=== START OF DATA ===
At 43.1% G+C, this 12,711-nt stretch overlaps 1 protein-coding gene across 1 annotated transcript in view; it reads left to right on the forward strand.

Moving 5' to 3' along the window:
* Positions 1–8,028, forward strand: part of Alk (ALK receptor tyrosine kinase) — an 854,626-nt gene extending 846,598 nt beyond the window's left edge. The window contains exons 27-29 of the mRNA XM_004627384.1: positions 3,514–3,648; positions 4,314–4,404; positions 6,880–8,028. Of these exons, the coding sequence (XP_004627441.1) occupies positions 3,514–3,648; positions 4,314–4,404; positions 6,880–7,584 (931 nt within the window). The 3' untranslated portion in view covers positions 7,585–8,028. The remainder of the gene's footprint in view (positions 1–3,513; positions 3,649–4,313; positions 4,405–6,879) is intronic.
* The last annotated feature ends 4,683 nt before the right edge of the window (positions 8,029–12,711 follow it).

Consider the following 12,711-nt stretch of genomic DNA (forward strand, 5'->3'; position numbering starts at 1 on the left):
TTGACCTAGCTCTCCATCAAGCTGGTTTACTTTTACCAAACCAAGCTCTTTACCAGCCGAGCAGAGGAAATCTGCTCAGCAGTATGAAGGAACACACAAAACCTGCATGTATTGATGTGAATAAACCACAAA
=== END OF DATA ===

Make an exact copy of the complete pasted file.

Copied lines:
At 43.1% G+C, this 12,711-nt stretch overlaps 1 protein-coding gene across 1 annotated transcript in view; it reads left to right on the forward strand.

Moving 5' to 3' along the window:
* Positions 1–8,028, forward strand: part of Alk (ALK receptor tyrosine kinase) — an 854,626-nt gene extending 846,598 nt beyond the window's left edge. The window contains exons 27-29 of the mRNA XM_004627384.1: positions 3,514–3,648; positions 4,314–4,404; positions 6,880–8,028. Of these exons, the coding sequence (XP_004627441.1) occupies positions 3,514–3,648; positions 4,314–4,404; positions 6,880–7,584 (931 nt within the window). The 3' untranslated portion in view covers positions 7,585–8,028. The remainder of the gene's footprint in view (positions 1–3,513; positions 3,649–4,313; positions 4,405–6,879) is intronic.
* The last annotated feature ends 4,683 nt before the right edge of the window (positions 8,029–12,711 follow it).

Consider the following 12,711-nt stretch of genomic DNA (forward strand, 5'->3'; position numbering starts at 1 on the left):
TTGACCTAGCTCTCCATCAAGCTGGTTTACTTTTACCAAACCAAGCTCTTTACCAGCCGAGCAGAGGAAATCTGCTCAGCAGTATGAAGGAACACACAAAACCTGCATGTATTGATGTGAATAAACCACAAA